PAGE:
This article was written by Lee Kluck
When an injury (or a sullen attitude) forced Robin Yount out of the lineup for the start of the 1978 season, the Brewers felt so strongly about the potential of Paul Molitor that they handed the second-year pro, who had never been out of Class A baseball, the role of starting big-league shortstop.1 To Molitor, this was because his aggressive style of play fit with the vision of general manager Harry Dalton.2 Still, despite what productivity he achieved in his first nine years in the big leagues including helping the Brewers get to the World Series, there was a nagging belief that Molitor, thanks to a series of nagging injuries and a not-so-private drug problem, had not lived up to the potential that he showed as a rookie. That all changed in the late summer of 1987.
At that point, Molitor embarked on the kind of hot streak that few in baseball history had rivaled. It began harmlessly enough with a 1-for-4 night against the California Angels at County Stadium. After that, however, Molitor kicked into overdrive and recorded at least one hit for the next 38 games. To be sure, the pressure was unbelievable for both Molitor and those around him. However, every day he continued to check in. On August 22 the Brewers DH extended the streak to 36 games against the Kansas City Royals. The entertainment department at County Stadium took to playing the “The Beat Goes On” by Sonny and Cher after every hit. After Molitor posted a hit in his 38th straight game, with a single off the Royals’ Charlie Leibrandt, he was fourth on the all-time American League consecutive games hit list behind Ty Cobb (40) and Joe DiMaggio (56).
Despite Molitor’s run at history, the crowds that cane to see him still fluctuated. August 25 was no different. That night the Cleveland Indians came to County Stadium and only 15,580 were there to see if Molitor could ring the bell. As for why this was, perhaps the weather had something to do with it. From the beginning, the night was dark and gray and rain dotted the forecast. So much so that there was speculation that the game could be called after five innings.
On the field it did not look as if Molitor would get any help either. In the bottom of the first, the man they called “The Igniter” lined out to right field to lead off the inning as the Brewers went quietly in a scoreless first against Tribe starter Ken Schrom. Then in the second inning, with Milwaukee trailing 1-0, a Cleveland error opened the floodgates to a five-run inning. In that rally, Molitor walked. Then, in the fourth, with the Brewers leading 5-1, Molitor grounded out to second base against veteran Jamie Easterly. This start guaranteed that by the time he came up in the sixth, with the Brewers leading 8-4, the tension was palpable. Luckily for fans and teammates alike, Molitor cut the tension on the first pitch from Indians reliever Don Gordon. “In the two or three times that I’ve faced him he’s come in with a slider and I thought he might do it again,” said Molitor.3 This time, however, Gordon attempted to bust Molitor inside with a fastball. This fooled him but the pitch got enough of the plate that Molitor was able to hit a one-hop smash between first and second that made its way into right field.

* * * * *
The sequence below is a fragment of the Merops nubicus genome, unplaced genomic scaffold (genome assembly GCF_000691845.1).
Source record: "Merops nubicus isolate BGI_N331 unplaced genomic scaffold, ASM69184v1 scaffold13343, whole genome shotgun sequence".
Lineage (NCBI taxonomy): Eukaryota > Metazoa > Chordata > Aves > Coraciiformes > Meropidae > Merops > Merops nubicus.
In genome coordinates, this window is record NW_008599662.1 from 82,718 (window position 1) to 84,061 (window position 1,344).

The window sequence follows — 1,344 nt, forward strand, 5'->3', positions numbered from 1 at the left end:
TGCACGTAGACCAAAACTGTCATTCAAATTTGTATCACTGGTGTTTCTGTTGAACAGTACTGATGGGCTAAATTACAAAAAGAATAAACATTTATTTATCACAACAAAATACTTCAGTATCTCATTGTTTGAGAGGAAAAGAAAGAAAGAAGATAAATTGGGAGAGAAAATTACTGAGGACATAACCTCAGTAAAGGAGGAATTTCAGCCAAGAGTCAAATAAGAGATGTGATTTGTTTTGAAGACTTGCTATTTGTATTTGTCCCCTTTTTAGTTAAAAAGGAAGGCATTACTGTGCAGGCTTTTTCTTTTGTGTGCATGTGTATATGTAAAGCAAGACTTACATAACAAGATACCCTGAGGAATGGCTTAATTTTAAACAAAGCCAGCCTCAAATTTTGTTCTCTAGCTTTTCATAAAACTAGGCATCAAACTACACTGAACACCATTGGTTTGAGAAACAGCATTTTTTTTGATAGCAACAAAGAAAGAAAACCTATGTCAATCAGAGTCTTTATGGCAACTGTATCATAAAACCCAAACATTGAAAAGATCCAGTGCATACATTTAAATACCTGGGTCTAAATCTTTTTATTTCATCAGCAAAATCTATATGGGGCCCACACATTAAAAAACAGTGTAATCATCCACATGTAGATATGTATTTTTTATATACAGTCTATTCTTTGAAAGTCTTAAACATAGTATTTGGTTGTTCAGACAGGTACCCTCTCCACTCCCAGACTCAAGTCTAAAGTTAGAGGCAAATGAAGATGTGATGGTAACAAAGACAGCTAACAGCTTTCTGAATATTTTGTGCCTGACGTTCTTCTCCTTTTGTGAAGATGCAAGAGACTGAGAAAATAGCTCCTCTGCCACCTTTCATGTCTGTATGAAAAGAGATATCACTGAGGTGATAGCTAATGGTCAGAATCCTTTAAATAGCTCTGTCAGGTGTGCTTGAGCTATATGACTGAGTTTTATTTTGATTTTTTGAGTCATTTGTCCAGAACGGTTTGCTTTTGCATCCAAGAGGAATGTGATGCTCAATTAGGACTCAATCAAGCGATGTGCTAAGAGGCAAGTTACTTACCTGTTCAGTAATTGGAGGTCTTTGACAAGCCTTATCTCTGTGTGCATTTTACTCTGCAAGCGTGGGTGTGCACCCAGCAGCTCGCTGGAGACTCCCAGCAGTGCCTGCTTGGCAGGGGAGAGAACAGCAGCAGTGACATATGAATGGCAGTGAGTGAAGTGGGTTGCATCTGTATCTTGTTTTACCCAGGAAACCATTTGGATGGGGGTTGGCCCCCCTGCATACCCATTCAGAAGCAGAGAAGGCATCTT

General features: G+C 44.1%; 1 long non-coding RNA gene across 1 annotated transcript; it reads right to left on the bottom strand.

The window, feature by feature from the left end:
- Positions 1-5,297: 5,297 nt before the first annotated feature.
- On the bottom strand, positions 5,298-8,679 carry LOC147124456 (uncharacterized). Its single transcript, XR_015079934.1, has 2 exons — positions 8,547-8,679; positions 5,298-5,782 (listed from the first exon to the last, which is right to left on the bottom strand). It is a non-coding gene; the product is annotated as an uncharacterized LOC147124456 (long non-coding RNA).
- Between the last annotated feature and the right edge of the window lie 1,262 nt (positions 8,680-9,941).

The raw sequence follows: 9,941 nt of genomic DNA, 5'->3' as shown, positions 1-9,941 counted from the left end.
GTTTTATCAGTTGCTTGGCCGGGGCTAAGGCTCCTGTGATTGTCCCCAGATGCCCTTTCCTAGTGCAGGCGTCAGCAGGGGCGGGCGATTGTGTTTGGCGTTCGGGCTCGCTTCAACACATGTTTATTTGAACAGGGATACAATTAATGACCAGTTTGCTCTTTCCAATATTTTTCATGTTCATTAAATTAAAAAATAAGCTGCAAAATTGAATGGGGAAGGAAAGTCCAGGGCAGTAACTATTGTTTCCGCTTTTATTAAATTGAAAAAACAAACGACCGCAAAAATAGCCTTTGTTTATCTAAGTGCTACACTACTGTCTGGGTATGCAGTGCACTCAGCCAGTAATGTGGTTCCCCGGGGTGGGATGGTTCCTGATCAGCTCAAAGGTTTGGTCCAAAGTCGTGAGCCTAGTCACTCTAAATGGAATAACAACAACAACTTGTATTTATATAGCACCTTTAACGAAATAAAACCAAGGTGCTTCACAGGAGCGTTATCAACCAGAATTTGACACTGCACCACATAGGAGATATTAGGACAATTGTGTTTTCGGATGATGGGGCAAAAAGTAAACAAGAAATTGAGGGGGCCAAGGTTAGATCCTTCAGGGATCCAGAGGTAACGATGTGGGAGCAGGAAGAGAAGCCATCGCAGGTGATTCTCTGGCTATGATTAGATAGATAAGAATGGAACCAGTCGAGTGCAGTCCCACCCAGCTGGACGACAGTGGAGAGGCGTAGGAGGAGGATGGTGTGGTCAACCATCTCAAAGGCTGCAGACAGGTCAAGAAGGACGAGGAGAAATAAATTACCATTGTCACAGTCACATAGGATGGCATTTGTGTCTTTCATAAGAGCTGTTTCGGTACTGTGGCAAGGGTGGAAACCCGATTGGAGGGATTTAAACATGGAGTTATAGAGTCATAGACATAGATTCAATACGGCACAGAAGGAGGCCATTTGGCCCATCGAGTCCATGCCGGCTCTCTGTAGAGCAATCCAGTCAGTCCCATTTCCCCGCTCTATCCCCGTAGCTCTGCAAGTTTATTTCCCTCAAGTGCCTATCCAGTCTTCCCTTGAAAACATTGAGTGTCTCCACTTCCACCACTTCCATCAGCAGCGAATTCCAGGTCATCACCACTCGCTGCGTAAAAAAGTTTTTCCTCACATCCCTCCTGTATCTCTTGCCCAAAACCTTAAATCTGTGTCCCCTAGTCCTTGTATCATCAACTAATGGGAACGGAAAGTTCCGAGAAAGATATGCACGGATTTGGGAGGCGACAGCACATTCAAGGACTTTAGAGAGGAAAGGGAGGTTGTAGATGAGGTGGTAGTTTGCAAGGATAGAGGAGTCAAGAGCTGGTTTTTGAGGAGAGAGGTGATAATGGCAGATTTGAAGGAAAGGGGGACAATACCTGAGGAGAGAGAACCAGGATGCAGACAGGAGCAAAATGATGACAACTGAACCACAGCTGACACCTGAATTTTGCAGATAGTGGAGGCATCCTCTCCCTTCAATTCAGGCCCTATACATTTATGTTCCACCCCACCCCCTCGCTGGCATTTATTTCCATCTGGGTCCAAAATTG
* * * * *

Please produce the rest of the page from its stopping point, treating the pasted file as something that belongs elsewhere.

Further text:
At that moment, the 15,580 in attendance seemed like double that. “Celebration” by Kool and the Gang reverberated through the cheers and the party was on. You would not know it by looking at Molitor, however. As he stood at first, his face was calm, almost devoid of emotion. After the game, which turned out to be a tense 10-9 Brewers victory after three Indians home runs in the eighth inning off Brewers starter and winner Juan Nieves, Molitor was much the same way. He told sportswriters that he did not know if he was going to get a hit despite good numbers against Cleveland. As for continuing the streak, Molitor acknowledged that he looked at the papers and did think ahead. “Forty-four [straight games with a hit, which would have tied him for second all-time with Pete Rose] is a very nice number … but I can only cause problems looking too far ahead.”4 Of course, the future Hall of Famer never got to find out if that was the case. The next day, Molitor went 0-for-4 against John Farrell of the Indians and he was left in the on-deck circle when Rick Manning drove in the winning run in the 10th inning of a 1-0 Brewer win.
This article appears in “From the Braves to the Brewers: Great Games and Exciting History at Milwaukee’s County Stadium” (SABR, 2016), edited by Gregory H. Wolf. To read more stories from this book at the SABR Games Project, click here.
1 According to Molitor, Yount was out due to injury. However, Daniel Okrent wrote that Yount sat out because he was unhappy with the Brewers fawning over Molitor. See Josh Lewin, You Never Forget Your First (Dulles, Virginia: Potomac Books, 2005), and Daniel Okrent, Nine Innings: The Anatomy of a Baseball Game (New York: Houghton Mifflin Harcourt, 1985).
2 Jill Lieber, “Seasoning Right For Molitor,” Milwaukee Sentinel, June 22, 1978.
3 Tom Haudricourt, “Molitor Extends Streak in Win,” Milwaukee Sentinel, August 26, 1987.
4 Dale Hoffman, “Gray Skies No Match For Molitor,” Milwaukee Sentinel, August 26, 1987.